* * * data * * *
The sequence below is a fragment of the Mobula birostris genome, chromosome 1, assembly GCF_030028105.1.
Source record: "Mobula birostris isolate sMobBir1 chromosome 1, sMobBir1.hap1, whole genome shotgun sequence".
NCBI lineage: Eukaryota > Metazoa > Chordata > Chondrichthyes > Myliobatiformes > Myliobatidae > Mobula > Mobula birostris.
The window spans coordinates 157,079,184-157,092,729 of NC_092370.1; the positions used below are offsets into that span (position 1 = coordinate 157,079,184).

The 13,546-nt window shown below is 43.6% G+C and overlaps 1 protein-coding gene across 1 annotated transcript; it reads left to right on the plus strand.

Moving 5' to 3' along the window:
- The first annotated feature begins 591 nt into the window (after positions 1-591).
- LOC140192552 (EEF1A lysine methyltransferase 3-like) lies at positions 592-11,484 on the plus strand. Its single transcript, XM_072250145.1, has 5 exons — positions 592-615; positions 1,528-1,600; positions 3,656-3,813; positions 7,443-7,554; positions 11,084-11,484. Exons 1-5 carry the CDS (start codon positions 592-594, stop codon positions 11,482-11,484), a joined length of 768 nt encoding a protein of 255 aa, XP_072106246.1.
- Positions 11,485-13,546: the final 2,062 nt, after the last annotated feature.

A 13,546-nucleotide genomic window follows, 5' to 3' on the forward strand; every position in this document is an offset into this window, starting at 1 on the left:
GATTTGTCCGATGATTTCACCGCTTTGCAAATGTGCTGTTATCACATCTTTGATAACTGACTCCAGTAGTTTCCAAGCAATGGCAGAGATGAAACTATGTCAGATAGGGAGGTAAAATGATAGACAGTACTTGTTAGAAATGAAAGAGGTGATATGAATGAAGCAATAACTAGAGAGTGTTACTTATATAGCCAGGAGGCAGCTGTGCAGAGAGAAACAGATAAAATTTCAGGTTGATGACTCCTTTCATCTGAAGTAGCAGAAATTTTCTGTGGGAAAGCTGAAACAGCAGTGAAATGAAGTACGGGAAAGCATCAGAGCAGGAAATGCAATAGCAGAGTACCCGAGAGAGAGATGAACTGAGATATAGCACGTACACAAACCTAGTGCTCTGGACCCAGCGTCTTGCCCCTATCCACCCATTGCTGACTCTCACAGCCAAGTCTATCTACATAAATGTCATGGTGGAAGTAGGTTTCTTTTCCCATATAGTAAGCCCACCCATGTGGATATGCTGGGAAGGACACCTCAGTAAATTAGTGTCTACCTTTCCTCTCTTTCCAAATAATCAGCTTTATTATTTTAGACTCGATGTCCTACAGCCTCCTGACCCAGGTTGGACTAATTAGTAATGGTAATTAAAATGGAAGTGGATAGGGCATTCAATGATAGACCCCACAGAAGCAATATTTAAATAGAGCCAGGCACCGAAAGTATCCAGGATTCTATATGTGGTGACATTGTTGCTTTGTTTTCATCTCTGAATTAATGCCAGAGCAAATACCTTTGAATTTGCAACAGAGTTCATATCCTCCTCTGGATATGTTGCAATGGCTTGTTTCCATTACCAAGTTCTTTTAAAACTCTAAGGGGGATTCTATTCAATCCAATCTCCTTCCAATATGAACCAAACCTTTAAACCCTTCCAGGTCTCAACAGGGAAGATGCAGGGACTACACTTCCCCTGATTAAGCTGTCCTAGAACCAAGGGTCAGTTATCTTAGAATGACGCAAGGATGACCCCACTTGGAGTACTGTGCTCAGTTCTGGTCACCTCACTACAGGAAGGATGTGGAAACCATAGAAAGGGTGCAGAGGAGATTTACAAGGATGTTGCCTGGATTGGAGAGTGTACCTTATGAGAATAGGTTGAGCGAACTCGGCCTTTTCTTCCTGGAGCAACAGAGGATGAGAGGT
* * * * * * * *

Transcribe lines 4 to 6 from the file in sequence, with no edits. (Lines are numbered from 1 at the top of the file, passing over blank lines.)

The window spans coordinates 157,079,184-157,092,729 of NC_092370.1; the positions used below are offsets into that span (position 1 = coordinate 157,079,184).

The 13,546-nt window shown below is 43.6% G+C and overlaps 1 protein-coding gene across 1 annotated transcript; it reads left to right on the plus strand.

Moving 5' to 3' along the window: